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Before the transfer of ownership on a property can take place, the owner must provide certain clearance certificates, namely; Electrical Certificate, Water Installation Certificate, Gas Compliance Certificate and Beetle Certificate.
The Electrical Certificate is a certificate that verifies that the electrical work and installations have been completed on the property, and that it is up to standard. This certificate is compulsory, and is valid for two years.
The electrical certificate covers the distribution boards, all wiring, as well as earthing and bonding of all metal components (antennae’s and satellite dishes). It will also cover the socket outlets, light switches and all isolators for fixed appliances.
The certificate does not cover any fixed appliances such as the geyser, stove, motors, fans, and under floor heating.
Homeowners, who’ve had electric fencing installed at the property, will require an additional Electrical Fence System Compliance Certificate.
The Occupational Health and Safety Act 85 of 1993 issued the Electrical Machinery Regulations of 2011 that places an obligation on the user of an electric fence system to have an electric fence system certificate of compliance. This requirement does not apply to a system that was installed prior to 1 October 2012.
This certificate is required where an addition or alteration to the system has been undertaken or where there is a change of ownership of the premises on which the system exists. The electric fence system must be certified by an approved installer, and the certification is valid for two years.
The Water Installation Certificate was made compulsory by the water by-law that was introduced in 2010 by the City of Cape Town. This means that this certificate is only compulsory to home owners in Cape Town and it must be issued every time the property is transferred.
This certificate ensures the following; that the hot water cylinder installation is up to standard, that the water meter registers when a tap is open and stops completely when no water is drawn, that no storm water is discharged into the sewerage system, and that there is no cross connection between the potable water supply and any grey water or groundwater system which may be installed.
However, this certificate does not cover the plumbing of wastewater, or any leaks on waste or sewer water or drainage, since this certificate is not a plumbing certificate.
Gas Compliance Certificate is also compulsory in terms of Regulation 17 (3) of the Pressure Equipment Regulations, which came into effect on 1 October 2009.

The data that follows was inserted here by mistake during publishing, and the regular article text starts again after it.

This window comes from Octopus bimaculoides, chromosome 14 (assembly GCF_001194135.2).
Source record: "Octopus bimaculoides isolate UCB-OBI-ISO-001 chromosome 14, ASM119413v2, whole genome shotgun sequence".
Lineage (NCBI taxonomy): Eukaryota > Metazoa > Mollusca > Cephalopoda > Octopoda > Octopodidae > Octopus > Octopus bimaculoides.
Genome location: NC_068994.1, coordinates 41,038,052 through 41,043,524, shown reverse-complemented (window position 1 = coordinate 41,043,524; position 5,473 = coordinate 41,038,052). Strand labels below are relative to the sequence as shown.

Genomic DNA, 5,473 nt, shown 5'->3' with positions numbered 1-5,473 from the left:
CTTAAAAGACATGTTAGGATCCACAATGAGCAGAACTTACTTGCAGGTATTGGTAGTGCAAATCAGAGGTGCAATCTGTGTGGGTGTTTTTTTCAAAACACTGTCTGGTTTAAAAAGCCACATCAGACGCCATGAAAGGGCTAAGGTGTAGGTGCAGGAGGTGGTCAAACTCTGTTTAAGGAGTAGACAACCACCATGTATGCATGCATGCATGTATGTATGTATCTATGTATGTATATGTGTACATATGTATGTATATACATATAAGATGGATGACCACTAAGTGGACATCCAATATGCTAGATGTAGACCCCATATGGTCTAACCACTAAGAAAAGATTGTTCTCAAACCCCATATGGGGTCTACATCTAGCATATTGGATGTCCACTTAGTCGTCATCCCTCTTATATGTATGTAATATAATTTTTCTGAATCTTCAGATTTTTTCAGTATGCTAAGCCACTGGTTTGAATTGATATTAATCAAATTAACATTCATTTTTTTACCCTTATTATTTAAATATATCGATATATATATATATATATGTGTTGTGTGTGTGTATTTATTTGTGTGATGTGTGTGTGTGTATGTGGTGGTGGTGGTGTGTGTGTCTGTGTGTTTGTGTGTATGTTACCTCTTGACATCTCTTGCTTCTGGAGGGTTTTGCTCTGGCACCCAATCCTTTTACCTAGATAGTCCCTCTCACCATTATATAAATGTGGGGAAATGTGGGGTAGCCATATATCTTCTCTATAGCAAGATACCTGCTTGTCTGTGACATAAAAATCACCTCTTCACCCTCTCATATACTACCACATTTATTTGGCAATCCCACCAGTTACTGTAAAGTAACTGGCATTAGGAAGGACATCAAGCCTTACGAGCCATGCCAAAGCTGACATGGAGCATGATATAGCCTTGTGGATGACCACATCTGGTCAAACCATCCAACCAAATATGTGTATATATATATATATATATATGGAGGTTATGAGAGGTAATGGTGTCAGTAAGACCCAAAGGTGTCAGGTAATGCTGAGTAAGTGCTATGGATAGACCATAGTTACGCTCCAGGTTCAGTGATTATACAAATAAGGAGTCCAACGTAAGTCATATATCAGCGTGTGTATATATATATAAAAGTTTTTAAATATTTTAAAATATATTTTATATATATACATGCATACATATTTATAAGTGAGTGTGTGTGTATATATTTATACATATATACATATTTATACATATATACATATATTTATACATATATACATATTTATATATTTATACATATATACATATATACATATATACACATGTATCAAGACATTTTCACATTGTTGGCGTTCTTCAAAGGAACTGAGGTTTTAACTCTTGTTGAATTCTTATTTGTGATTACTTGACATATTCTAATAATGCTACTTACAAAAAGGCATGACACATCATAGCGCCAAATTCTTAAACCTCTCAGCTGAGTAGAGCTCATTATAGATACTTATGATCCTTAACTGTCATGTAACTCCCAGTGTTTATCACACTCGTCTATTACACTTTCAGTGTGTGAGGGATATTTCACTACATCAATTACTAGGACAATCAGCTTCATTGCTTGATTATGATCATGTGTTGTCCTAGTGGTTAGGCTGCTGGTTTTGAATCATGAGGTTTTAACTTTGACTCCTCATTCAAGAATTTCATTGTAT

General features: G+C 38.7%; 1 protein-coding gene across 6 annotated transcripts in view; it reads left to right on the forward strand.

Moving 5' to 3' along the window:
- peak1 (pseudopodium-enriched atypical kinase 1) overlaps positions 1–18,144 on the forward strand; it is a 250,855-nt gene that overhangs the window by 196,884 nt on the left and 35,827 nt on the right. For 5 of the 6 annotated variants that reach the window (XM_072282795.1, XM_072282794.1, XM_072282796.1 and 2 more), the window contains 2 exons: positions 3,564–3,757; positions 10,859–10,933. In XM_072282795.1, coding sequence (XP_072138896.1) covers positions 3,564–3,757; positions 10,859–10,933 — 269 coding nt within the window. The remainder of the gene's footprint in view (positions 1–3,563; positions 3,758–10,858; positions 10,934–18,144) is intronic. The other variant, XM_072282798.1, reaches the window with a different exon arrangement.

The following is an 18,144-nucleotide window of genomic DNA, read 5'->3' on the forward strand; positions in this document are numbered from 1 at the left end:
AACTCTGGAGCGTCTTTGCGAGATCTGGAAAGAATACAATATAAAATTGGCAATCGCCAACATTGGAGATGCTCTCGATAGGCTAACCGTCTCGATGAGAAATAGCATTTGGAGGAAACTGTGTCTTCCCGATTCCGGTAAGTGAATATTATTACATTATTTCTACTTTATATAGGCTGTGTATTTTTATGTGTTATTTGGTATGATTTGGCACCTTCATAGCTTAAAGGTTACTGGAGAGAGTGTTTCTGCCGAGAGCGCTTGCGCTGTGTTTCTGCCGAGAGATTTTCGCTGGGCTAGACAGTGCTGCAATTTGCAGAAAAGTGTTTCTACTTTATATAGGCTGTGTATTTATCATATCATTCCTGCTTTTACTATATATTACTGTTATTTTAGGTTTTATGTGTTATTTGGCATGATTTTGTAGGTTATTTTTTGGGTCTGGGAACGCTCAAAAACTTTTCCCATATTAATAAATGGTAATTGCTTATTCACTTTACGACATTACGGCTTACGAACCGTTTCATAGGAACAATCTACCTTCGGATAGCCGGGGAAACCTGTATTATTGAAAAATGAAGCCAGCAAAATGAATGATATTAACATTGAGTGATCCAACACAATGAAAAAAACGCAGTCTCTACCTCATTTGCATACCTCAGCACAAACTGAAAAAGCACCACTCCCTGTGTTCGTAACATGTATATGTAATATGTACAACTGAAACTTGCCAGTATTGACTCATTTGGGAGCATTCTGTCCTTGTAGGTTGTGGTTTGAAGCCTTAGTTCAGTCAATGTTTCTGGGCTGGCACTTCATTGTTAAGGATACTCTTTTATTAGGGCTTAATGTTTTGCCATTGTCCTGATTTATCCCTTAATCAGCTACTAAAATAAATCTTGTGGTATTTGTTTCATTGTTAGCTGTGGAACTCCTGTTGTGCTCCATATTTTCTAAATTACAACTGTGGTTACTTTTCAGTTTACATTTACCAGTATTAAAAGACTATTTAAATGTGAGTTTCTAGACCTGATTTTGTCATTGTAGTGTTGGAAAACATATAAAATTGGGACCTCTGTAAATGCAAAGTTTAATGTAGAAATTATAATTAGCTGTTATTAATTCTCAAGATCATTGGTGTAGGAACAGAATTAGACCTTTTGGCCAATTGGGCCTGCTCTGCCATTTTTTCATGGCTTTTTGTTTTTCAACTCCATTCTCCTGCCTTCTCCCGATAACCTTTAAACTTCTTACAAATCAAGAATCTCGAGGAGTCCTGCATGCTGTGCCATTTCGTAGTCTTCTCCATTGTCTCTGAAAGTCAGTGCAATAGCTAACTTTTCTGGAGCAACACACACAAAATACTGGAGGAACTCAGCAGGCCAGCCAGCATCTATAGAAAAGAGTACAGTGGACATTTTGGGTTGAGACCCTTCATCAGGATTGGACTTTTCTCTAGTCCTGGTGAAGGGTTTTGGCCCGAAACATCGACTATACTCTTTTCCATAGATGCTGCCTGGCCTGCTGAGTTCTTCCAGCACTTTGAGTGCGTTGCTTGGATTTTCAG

This certificate ensures the following; that gas components are in a safe, working condition, do not have any leaks, that the emergency shut off valves have been installed in the correct positions, that gas components are correctly positioned in relation to electrical points, and that outside cylinders are the required distance from doors, drains, windows and electrical appliances.
This certificate is valid for a period of five years and is only compulsory to homeowners who make use of gas equipment installed on the property, such as a gas stove.
Unlike the previous mentioned certificates there is no law that obligates a homeowner to provide the Beetle certificate. This certificate has become standard practice and is often a condition written into the sale agreement.
Many financial institutions refuse to provide bonds to buyers without this certificate. This certificate is mainly provided by home owners whose property is located in the coastal areas. Sectional title property owners, or property owners whose property is situated inland where beetle and woodborer problems are less common than in coastal areas, are not usually required to provide this certificate.
Once the property has been inspected for any visible signs of wood destroying insects and deemed to be free of any such insects, the Beetle Clearance Certificate is issued.
For more information on the importance of a certificate of compliance when buying or selling property, or any other matters related to property law in South Africa, contact our property lawyers in Cape Town.
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